By: David Haznaw, Author
The two most important things for me as a writer/author are:
1. I must always write for myself. That’s how I do my best work.
2. The audience determines if my words are meant to sell or live beyond my scope.
I continue to be surprised by the things that resonate with readers. Sometimes, it’s a
complete essay where someone will comment on how it brought back memories from their
life. Sometimes, it’s a short sentence that struck them; something I wrote almost as a
“throwaway” and never gave a second thought.
There are also times I think my words are extremely profound, thoughtful, creative or funny,
and they seemingly fall flat. (That may be an exaggeration since just because people don’t
comment on or reach out to me, it doesn’t mean they didn’t connect … but that’s the world we live in.)
The way something hits us when we experience it – or when I write, how it hits my audience -- depends on mood, age, place in life, and the circumstance in which readers find themselves. In other words, it depends on their readiness and willingness to accept something and be influenced or entertained. And in that moment, there’s nothing the creator can do to make someone want to consume that piece of work.
It can be frustrating for a writer, because our role is to plant seeds for ourselves and others. Those seeds are the work we create and share. And like all seeds, some will grow, and some won’t. And occasionally, some of those seeds will thrive at a time and place we never expected, and maybe, never know.
What does that mean? For me, it means I must continue to sow those seeds – to keep writing and sharing my work, the work I’m creating for myself – and to see when and where they will blossom and grow.
I can control the first part, but I must release control of the second part to my audience and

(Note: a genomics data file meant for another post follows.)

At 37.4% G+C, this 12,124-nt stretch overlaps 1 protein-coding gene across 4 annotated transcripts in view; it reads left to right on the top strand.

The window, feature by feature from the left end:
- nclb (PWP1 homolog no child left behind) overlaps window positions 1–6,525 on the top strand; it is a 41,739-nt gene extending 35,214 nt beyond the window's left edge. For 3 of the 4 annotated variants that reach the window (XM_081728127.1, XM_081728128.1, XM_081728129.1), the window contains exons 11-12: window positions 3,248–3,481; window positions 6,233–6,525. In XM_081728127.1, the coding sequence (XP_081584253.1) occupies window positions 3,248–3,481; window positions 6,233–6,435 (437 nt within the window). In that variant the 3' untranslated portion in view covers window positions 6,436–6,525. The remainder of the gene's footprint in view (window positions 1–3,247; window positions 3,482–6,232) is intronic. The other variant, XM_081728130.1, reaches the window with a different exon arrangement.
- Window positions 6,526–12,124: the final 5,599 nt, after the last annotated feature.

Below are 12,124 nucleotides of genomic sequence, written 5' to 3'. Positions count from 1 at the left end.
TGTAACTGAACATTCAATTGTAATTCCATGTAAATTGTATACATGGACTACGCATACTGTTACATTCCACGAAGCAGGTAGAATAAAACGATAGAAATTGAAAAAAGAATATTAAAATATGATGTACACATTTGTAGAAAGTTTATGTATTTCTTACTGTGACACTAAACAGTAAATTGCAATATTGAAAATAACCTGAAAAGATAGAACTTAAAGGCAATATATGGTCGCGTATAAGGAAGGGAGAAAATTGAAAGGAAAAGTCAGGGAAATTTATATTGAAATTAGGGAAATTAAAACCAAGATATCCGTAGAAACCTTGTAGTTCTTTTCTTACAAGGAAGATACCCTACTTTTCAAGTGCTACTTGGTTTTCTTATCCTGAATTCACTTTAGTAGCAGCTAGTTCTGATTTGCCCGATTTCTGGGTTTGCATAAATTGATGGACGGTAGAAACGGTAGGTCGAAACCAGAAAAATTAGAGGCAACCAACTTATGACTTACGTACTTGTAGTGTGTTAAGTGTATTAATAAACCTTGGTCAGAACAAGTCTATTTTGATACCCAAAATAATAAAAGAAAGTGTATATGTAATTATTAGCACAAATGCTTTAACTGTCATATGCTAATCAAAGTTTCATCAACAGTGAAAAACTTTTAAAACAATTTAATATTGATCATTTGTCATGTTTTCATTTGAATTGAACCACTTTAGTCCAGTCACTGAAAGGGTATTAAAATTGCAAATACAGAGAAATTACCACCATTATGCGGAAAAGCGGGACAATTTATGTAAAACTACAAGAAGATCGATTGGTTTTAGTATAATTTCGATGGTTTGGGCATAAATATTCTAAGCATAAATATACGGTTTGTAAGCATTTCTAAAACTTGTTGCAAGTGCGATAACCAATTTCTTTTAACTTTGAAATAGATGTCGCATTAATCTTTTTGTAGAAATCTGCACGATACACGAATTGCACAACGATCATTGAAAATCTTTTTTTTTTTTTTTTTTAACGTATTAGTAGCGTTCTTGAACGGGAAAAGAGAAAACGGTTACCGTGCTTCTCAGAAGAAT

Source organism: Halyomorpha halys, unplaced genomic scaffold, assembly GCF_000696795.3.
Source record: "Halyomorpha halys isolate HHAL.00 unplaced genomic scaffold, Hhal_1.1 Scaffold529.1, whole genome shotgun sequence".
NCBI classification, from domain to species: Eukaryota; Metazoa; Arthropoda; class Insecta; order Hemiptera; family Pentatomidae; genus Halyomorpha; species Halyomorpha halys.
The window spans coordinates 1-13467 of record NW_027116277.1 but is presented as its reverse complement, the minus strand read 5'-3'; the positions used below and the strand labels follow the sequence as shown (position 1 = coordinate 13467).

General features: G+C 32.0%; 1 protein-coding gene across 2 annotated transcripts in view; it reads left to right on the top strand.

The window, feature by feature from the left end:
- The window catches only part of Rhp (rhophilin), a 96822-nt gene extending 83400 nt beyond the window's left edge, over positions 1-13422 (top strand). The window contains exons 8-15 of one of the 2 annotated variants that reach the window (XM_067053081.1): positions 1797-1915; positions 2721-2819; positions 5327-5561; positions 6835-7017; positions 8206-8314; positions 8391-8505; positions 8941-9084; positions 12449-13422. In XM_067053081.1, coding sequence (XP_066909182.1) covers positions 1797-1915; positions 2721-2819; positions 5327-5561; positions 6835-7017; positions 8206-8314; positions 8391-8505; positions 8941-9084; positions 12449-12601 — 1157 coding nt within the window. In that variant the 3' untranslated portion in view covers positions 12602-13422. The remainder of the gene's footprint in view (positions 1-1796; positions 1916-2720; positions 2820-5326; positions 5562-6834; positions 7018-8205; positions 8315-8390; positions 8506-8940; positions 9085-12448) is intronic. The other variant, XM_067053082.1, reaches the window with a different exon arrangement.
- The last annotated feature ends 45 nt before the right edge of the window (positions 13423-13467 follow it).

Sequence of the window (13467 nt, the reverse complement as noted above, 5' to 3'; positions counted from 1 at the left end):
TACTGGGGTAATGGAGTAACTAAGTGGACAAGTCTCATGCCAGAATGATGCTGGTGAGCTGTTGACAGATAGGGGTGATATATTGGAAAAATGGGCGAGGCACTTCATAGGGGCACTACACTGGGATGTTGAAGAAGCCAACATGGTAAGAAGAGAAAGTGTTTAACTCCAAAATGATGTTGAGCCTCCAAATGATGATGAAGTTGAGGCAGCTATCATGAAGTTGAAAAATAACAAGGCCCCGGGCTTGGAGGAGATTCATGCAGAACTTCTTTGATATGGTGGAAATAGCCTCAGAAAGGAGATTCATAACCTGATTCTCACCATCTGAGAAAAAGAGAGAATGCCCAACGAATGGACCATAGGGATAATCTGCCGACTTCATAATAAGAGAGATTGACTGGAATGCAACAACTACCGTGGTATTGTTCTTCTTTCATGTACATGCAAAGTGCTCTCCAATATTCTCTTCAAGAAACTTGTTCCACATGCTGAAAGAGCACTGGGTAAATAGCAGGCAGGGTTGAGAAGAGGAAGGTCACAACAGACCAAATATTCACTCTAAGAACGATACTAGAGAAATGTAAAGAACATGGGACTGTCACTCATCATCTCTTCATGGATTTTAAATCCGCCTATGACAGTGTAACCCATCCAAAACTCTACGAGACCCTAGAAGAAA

hope they come along for the ride.
As writers and authors (as well as musicians, filmmakers, painters and all other artistic types), we want our work to resonate with an audience, and we also want to succeed; to sell books,
paintings, songs, works of pottery, etc. Garnering attention and accolades for our work is the ultimate goal.
But if we lose sight of why we’re creating -- if we focus on selling units, or telling people what is good, entertaining or influential -- we’re missing out on the best part of all this: the process of creating something new and uniquely ours.
Don’t get me wrong, I’d love nothing more than to be recognized as a best-selling author, traveling around to book signings, reading and speaking engagements. But if that’s how I approach my craft, I’m not giving it – or all those who came before me, those whose words resonated with me – the respect, honor, time and effort it deserves.
The best and also the most frustrating part of influence is that often, we don’t get to experience the moment when someone has been moved by your words, images, actions or ideas. And that’s exactly why we need to keep putting things out to the world, and letting our audience determine our level of influence.